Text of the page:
I may have outgrown actually saying it, but when a friend announces her pregnancy, even at 33, I still wonder whether she will keep it.
Now that’s a public school education and feminist upbringing for you.
It’s just hard for me to get enthusiastic about babies. I don’t dislike them, truly I don’t, but I think of the whole production as akin to pursuits like driving: even the slowest of slow-witted people seem to accomplish it. I just don’t get the hoo-ha.
So we’ve got a royal birth and of course it’s splendid. Magazine editors are planning celebratory holidays in Provence and the most perverted of the paparazzi are hoping for a milk-stained blouse.
And me, like any writer worth her ink, is searching for an angle. A hook.
Bad news sells. Fiery plane crashes and sad things happening to pretty women and daredevil charity pursuits gone awry sell papers. And we voraciously gobble it all up because our devilish sides like to sleep soundly knowing there’s misery worse than ours – like to feel all good and righteous about double-deadlocking our doors.
Bad news stories proffer angles, serve up ever more juicily hokey eyewitness accounts and gift us the inevitable one-legged wedding triumph tale. Bad news wrenches the fear, loathing and deep-seated lividness out of us. And it’s oh so delectable for business.
Five fingers, five toes? Fantastic. Happy happy, smiley smiley faces? Tremendous.
So now what now?
What’s to be said about a baby? What feelings are there to be conjured in us beyond a vague “mmm, cute” before we turn the page or open up a new window to play Scrabble?
Because it’s unlikely we’re going to get an answer to the “natural”-pure-as-the-driven-snow vs too-posh-to-push methodology question that’s always catnip for the crazies.
And let’s face it, the kid damn well won’t be getting a Le-a (“Le-dash-a”) name for us to all mock and malign and get all quaintly classist about.
And while, truth be told, part of me is hoping that Will and Kate turn out to be deadbeat parents of the chronic gaming or pageant junkie kind, I’m thinking it won’t play out that way.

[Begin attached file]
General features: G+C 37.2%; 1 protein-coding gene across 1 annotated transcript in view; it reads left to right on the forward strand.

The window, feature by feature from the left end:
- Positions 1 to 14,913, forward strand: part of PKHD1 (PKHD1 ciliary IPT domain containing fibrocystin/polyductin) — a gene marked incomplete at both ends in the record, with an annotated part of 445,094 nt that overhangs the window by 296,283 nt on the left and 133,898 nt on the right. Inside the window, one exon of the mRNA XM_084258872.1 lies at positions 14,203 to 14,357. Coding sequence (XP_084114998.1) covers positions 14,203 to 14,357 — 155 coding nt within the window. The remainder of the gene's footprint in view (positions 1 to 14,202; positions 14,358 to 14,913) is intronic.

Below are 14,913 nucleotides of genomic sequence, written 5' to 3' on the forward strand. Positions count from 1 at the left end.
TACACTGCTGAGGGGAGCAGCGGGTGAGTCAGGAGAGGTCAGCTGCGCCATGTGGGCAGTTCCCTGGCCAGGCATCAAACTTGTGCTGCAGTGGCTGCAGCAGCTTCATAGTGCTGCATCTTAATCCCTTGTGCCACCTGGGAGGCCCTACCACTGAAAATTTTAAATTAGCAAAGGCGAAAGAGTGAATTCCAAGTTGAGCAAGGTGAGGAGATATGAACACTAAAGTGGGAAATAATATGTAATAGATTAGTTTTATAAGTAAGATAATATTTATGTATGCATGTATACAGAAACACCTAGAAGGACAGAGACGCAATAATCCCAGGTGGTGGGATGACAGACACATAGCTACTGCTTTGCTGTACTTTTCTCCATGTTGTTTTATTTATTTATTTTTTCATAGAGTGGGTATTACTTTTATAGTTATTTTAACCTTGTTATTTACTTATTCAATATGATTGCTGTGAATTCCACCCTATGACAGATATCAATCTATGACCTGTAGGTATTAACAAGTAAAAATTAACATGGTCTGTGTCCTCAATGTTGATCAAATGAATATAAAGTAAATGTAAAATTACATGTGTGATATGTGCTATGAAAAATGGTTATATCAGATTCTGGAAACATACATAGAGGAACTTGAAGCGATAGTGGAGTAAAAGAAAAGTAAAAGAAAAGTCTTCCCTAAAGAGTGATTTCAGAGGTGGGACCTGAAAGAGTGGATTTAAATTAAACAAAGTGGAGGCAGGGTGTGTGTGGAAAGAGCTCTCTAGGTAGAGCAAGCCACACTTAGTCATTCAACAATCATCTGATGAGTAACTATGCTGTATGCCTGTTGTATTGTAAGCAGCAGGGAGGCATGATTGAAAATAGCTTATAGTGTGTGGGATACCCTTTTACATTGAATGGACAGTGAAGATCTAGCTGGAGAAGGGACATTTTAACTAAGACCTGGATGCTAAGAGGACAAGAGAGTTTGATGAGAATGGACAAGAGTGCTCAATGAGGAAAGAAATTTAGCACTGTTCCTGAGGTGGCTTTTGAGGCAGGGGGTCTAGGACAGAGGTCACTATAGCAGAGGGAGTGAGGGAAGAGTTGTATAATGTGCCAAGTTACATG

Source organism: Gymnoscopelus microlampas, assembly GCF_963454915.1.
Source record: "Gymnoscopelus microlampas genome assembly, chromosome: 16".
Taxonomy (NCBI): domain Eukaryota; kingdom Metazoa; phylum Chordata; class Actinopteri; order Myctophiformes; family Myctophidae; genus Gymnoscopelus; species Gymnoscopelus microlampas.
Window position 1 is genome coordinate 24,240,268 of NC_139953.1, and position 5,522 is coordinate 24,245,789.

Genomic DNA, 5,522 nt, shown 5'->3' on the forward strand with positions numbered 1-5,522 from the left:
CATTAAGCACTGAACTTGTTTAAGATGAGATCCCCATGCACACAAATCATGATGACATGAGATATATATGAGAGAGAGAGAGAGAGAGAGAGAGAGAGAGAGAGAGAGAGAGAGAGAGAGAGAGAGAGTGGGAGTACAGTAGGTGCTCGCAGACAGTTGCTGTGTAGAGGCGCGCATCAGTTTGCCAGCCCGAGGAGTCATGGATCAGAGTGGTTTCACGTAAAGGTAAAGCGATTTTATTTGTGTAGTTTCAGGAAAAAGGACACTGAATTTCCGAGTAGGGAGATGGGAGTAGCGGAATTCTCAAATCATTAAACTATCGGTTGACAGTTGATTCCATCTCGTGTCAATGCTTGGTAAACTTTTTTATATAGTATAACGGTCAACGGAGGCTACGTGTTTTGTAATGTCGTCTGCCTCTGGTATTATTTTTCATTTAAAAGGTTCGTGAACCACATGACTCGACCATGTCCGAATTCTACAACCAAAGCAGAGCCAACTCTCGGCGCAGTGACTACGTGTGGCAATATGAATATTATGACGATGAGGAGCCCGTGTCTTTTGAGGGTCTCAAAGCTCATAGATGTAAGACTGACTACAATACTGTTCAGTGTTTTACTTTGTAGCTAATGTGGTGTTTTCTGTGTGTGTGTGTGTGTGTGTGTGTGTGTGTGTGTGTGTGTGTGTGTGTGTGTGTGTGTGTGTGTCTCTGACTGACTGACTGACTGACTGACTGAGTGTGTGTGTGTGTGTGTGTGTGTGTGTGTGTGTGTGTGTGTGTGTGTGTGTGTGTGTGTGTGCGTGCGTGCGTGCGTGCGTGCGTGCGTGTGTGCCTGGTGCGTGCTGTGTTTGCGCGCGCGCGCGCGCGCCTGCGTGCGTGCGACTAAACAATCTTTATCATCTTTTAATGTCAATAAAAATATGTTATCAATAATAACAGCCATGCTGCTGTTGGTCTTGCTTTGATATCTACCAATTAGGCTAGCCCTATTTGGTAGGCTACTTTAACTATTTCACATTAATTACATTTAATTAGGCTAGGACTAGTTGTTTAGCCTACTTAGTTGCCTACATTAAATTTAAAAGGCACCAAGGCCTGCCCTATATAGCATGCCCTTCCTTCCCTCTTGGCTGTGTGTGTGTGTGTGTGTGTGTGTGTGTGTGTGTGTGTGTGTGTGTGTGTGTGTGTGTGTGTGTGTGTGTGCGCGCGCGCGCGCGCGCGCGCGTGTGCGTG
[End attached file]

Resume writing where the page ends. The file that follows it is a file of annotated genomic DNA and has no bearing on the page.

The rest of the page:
So how do we keep it all interesting? What will fuel the 24-hour-party-people of the press trying to milk this malarkey for all it’s worth?
What – most importantly – will give this story enough Walkley Prize meat to resurrect the embattled career of Sunrise’s newly promoted/demoted “royal correspondent”, Mel Doyle?
Just quietly, I like a good switched-at-birth story. Alas, those take time in the brewin’. And I’m not sure my patience can hold until an early-20s pimp, residing somewhere charming like Hackney, is revealed as the true heir to the throne.
Part of me, that Seinfeld-watching smartarse, is hoping that the baby is a tad ugly. Not paper-bag-job ugly – let’s not go crazy – but just … quirky … enough to force the mags to crack open the Roget’s and source ever more eloquent ways of phrasing not completely hideous.
And then there’s the nanny. Because I’d be lying if I didn’t admit to having some mighty high hopes pinned on her. Not necessarily another Lindbergh tale, but there’s got to be something there. A secret scientologist? A part-time Wiccan? A little spot of weekend amateur cloning?
Poor taste? Pfft. Poor taste is bazillions of “journalists” flocking to a hospital to cover a kid that will look like every other for a good few months.
Poor taste is not allowing a new mother to leave a hospital in a tracksuit, moccasins and with a dash of the ol’ postpartum breakout.
Poor taste is thinking that we have any rights at all to gory details and yet another snapshot of the fortieth forced smile.
I’m just trying to shake it up a little.
July 23, 2013
© Lauren Rosewarne